Managing mental health - Mei Simmons
Mei Simmons (Girton 1999), studied Medicine at Cambridge, but was among the few in her cohort who was interested in mental health. Now, as a consultant child & adolescent psychiatrist and author, her passion for helping young people is stronger than ever.
“I was one of the few people in my whole year of well over 100 people who did psychiatry! My peers mostly seemed interested in surgery and different aspects of hospital medicine like cardiology.” Thinking back to her time at Cambridge, Mei remembers mental health being one of the least popular aspects of the medicine degree.
But for Mei, it was captivating. “It just felt like a totally different side to medicine, and I really enjoyed it. I loved the fact that we had much longer to spend with the patients and their families, and we could help them navigate the various challenges they faced in every aspect of their lives from improving their health to managing their work and relationships, as mental illness can impact on all areas of functioning.”
Mei had some inspirational mentors that maintain her interest in mental health following her clinical experiences, but she nevertheless remembers the heavy stigma attached to this area of medicine. “Partly because of the way institutions were set up in those days, patients used to stay on the mental health wards for a long time, and I think people were sometimes worried about spending time with those who were mentally unwell.”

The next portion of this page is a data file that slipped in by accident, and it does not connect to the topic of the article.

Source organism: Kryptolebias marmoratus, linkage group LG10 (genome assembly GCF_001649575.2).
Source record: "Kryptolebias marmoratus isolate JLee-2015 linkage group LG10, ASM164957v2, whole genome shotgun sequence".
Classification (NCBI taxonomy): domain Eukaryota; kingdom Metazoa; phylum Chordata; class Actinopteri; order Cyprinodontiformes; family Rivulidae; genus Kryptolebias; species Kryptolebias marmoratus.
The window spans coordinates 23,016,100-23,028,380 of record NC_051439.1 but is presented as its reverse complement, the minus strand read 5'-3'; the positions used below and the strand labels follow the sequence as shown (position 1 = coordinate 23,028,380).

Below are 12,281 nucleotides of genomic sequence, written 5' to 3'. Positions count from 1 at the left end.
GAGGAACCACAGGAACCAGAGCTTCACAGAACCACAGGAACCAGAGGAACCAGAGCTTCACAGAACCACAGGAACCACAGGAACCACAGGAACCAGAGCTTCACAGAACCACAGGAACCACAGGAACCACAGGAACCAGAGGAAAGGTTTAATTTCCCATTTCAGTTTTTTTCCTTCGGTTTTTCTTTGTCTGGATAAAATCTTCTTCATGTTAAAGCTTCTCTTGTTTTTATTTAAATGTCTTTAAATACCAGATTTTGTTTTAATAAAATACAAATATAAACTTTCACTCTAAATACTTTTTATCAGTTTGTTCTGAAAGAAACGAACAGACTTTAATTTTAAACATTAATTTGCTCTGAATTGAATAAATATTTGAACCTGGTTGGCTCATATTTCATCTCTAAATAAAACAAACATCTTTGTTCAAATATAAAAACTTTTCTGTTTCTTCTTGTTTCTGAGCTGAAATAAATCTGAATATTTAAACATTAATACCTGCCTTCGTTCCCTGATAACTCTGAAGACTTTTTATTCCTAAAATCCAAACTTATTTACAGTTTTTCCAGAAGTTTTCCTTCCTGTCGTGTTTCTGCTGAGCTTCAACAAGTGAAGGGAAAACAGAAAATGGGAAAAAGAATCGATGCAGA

“People come to Cambridge expecting a very heavy workload, with little free time and space for hobbies. But for me, the extracurricular activities on offer provided a necessary mental break."
In order to provide herself with space from her studies, Mei threw herself into extracurricular activities at her College and beyond. “Girton has its own pool, so I was lucky enough to be able to swim quite a bit. I joined the Girton girls’ football team and the Med School football team, and even though I wasn't very good, I really enjoyed it. I also did quite a lot of music– I was part of the West Cambridge Symphony Orchestra, which was more about having fun than high-level practice, which suited me really well.”
“As well as making a lovely group of friends from a wide range of subjects and backgrounds, I also met my husband in College. He was doing computer science, and we got together towards the end of our first year at Cambridge. We've now been together over twenty years and have three children together!”
“For me, extracurricular activities provided a necessary mental break, because medicine in those days was very science-heavy and involved a lot of rote learning. In fact, this was partly what drove me to get more interested in medical education. I realised then that people learn in all kinds of different ways, and I had to figure out my own creative ways of getting through pure science work when I really wanted to understand how to be a good doctor.”
“In medical training, some people have got photographic memories and rote learning comes easily to them. Other people are skilled writers, and find the essays much easier. Some, like me, find they’re most suited to the ‘apprenticeship’ part of a medical degree, learning from doctors on the wards, which is totally different from lab work and lectures. For me, all of this spurred an interest in how we learn and different learning styles, which I developed further through doing a MA in Medical Education during my psychiatry training.”